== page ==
The population of Malawi is growing at a comparatively high rate, despite high infant mortality rates (which has however reduced during the recent years) and high death rates. The increase of population in Malawi is reached mostly due to high women fertility rates and the government’s attempts to improve the situation with healthcare in the country. Unfortunately, Malawian government fails to address the need of the population to access modern contraception and reduce birthrates. These actions lead to unsustainable growth of population, which increases demands to the natural resources and causes unsustainable development. The population of Malawi might triple until 2050 (Zulu, Ciera & Musila, 2012), which means that their government should undertake urgent measures to avoid catastrophe. It is the responsibility of the international community and of the developed countries to assist the developing economies which undergo such hardships and help them get back on track of sustainable development.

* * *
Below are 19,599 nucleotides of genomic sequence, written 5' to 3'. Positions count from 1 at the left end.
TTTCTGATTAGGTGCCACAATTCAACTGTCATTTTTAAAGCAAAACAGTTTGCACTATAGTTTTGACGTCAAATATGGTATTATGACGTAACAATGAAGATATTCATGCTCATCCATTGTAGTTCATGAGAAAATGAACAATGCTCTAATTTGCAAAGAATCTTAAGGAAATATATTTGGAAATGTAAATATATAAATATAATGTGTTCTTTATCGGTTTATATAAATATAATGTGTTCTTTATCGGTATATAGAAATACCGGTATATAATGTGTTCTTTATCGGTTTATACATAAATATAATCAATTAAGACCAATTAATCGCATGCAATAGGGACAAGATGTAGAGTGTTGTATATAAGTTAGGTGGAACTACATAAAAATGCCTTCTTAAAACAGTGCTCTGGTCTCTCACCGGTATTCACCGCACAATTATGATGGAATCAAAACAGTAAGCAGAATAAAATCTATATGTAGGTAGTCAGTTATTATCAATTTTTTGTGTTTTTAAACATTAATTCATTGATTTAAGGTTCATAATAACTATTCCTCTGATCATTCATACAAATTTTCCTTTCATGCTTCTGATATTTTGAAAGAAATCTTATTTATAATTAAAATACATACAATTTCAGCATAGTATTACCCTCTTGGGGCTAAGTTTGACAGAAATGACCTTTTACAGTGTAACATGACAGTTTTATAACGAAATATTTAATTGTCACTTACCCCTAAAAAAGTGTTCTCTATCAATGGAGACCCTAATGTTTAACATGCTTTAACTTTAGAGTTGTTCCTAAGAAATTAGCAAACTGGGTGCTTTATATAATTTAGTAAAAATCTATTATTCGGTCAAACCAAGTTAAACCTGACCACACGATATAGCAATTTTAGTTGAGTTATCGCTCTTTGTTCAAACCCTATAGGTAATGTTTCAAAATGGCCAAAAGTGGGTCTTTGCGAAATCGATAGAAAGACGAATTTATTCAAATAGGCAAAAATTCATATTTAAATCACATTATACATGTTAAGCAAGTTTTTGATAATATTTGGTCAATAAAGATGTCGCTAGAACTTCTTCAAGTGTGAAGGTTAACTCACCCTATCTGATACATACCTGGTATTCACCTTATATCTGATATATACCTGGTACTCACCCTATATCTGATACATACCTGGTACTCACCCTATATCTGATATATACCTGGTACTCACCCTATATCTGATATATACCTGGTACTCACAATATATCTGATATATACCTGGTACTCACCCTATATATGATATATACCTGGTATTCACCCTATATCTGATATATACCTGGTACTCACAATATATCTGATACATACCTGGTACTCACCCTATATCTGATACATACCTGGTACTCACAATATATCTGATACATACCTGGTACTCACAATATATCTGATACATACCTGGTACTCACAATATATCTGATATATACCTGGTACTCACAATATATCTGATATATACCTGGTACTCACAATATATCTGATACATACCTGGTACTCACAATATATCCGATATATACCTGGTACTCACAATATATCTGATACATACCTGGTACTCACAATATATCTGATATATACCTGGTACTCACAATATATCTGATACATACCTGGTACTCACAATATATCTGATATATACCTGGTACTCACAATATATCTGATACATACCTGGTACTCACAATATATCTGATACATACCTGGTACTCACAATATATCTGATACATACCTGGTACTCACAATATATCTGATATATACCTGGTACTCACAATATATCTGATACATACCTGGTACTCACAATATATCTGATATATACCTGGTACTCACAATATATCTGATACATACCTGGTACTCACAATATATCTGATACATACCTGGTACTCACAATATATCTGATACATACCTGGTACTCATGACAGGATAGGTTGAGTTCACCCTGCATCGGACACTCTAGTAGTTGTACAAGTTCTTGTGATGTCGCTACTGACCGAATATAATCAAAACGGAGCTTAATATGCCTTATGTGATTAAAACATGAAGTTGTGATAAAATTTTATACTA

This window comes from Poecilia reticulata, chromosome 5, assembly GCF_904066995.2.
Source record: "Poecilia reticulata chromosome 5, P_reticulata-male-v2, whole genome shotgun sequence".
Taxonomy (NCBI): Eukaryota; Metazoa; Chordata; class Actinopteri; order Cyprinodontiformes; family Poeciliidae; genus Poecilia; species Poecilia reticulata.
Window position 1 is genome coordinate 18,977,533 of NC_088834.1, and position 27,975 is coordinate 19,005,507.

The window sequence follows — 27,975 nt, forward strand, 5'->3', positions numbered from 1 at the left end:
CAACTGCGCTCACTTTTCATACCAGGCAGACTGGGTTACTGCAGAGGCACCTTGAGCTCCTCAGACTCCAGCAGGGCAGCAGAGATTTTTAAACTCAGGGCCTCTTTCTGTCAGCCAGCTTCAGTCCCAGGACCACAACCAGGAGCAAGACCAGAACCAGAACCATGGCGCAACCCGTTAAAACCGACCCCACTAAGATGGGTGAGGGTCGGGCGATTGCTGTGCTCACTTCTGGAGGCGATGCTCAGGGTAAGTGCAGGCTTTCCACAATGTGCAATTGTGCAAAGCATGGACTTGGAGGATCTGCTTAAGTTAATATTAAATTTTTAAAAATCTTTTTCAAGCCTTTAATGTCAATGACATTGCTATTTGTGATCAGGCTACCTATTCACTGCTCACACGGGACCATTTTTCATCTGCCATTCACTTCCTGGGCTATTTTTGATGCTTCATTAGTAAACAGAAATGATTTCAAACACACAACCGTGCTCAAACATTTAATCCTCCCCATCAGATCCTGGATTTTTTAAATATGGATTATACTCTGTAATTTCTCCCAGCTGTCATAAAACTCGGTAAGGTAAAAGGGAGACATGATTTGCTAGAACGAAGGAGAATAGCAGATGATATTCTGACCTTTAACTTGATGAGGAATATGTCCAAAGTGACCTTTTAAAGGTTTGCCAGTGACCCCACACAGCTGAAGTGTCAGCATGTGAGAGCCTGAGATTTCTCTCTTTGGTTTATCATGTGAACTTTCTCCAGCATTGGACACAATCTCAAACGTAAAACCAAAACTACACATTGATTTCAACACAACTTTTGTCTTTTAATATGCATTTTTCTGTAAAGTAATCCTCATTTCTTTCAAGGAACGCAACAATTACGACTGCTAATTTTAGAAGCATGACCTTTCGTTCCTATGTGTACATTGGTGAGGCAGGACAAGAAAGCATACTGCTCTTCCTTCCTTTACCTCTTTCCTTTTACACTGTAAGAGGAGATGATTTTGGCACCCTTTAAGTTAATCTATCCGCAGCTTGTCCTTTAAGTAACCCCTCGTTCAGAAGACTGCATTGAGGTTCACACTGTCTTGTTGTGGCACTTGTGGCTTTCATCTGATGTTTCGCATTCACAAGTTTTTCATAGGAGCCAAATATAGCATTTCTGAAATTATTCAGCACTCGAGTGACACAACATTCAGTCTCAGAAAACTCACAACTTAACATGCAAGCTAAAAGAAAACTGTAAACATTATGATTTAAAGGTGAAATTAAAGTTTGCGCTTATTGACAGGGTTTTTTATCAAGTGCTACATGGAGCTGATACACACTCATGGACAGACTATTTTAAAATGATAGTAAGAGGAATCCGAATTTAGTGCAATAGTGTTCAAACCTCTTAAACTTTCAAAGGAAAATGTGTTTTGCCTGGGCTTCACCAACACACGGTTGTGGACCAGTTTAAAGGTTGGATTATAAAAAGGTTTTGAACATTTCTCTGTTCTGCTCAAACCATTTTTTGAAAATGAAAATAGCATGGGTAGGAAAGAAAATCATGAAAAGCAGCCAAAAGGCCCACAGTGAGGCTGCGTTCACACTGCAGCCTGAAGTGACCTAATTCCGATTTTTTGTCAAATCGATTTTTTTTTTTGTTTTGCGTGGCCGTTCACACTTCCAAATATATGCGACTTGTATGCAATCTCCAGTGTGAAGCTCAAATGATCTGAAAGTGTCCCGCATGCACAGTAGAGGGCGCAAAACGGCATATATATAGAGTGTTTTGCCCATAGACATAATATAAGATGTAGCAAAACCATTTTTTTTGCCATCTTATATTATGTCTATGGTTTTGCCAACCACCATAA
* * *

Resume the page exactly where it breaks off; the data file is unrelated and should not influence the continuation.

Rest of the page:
Index Mundi. (2013). Malawi Demographics Profile 2013. Index Mundi. Retrieved August 3, 2013 from http://www.indexmundi.com/malawi/demographics_profile.html
National Statistical Office of Malawi. (2013). 2008 Population and Housing Census. National Statistical Office of Malawi. Retrieved August 3, 2013 from http://www.nsomalawi.mw/index.php/component/content/article/8/106-2008-population-and-housing-census.html
Zulu, E., Ciera, J. & Musila, N. (2012). Population Dynamics, Climate Change, and Sustainable Development in Malawi. African Institute for Development Policy. Retrieved August 3, 2013 from http://populationaction.org/wp-content/uploads/2013/01/Malawi_Country_Report_Final.pdf